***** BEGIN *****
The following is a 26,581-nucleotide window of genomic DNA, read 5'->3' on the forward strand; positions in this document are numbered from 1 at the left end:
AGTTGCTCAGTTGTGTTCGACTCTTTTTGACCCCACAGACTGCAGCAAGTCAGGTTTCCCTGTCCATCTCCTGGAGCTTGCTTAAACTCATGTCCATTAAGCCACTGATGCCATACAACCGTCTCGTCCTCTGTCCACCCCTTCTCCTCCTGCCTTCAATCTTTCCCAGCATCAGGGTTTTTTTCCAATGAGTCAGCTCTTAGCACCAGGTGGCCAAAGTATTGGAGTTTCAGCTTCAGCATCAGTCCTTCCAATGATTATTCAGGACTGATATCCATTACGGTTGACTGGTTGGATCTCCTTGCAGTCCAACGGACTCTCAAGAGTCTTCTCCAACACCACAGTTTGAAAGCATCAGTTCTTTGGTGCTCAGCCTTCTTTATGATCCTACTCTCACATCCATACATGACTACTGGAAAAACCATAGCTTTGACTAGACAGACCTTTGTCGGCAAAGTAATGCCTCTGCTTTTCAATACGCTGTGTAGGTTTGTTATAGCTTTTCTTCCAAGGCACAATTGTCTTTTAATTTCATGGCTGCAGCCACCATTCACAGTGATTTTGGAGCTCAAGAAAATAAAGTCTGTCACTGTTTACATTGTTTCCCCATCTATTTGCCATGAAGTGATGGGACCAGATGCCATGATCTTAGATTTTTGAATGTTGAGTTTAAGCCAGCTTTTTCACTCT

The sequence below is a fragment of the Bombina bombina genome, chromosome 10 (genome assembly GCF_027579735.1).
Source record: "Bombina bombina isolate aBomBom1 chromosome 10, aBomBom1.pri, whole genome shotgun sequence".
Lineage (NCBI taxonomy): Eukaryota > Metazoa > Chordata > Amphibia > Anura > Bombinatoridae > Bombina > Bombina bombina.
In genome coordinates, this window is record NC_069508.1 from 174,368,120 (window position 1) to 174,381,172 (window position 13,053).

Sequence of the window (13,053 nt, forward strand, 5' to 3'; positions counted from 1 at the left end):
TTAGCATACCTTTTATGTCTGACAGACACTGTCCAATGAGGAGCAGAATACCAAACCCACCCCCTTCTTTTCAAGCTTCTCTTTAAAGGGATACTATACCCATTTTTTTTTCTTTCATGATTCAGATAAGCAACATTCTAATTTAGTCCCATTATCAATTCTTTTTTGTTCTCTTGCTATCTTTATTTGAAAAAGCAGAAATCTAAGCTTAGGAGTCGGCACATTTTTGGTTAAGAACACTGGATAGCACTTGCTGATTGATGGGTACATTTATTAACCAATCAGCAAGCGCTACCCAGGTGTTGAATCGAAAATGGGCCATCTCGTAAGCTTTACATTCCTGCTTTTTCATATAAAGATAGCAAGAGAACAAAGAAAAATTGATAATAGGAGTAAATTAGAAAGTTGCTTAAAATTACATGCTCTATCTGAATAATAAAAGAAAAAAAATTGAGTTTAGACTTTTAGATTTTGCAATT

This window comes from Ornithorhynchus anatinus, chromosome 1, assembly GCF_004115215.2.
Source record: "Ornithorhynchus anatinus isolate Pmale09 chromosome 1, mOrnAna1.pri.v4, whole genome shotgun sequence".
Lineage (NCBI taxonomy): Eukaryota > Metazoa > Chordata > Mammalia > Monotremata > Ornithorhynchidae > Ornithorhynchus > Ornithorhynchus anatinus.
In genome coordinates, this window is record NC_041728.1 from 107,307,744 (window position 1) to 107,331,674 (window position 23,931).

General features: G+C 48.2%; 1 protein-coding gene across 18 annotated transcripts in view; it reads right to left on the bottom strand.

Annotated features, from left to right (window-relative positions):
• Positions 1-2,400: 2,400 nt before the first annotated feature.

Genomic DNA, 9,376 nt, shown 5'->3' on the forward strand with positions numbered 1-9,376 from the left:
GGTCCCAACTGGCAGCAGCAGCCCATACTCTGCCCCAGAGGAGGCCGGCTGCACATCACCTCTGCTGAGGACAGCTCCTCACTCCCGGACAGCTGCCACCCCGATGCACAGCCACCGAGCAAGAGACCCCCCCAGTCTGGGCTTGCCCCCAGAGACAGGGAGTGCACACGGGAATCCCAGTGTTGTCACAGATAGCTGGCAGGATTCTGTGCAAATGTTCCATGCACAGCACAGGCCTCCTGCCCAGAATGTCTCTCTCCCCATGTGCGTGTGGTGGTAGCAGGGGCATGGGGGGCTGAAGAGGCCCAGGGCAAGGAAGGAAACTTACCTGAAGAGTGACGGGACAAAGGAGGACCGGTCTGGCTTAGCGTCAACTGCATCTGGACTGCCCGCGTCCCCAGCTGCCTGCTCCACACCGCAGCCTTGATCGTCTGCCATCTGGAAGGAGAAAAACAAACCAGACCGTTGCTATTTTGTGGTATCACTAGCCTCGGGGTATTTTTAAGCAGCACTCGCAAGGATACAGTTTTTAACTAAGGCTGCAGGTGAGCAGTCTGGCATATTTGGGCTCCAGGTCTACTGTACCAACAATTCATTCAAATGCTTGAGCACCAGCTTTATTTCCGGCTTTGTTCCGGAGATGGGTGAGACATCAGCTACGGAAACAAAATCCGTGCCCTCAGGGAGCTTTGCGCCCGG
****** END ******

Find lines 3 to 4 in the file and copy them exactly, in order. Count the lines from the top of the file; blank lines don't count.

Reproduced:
The sequence below is a fragment of the Bombina bombina genome, chromosome 10 (genome assembly GCF_027579735.1).
Source record: "Bombina bombina isolate aBomBom1 chromosome 10, aBomBom1.pri, whole genome shotgun sequence".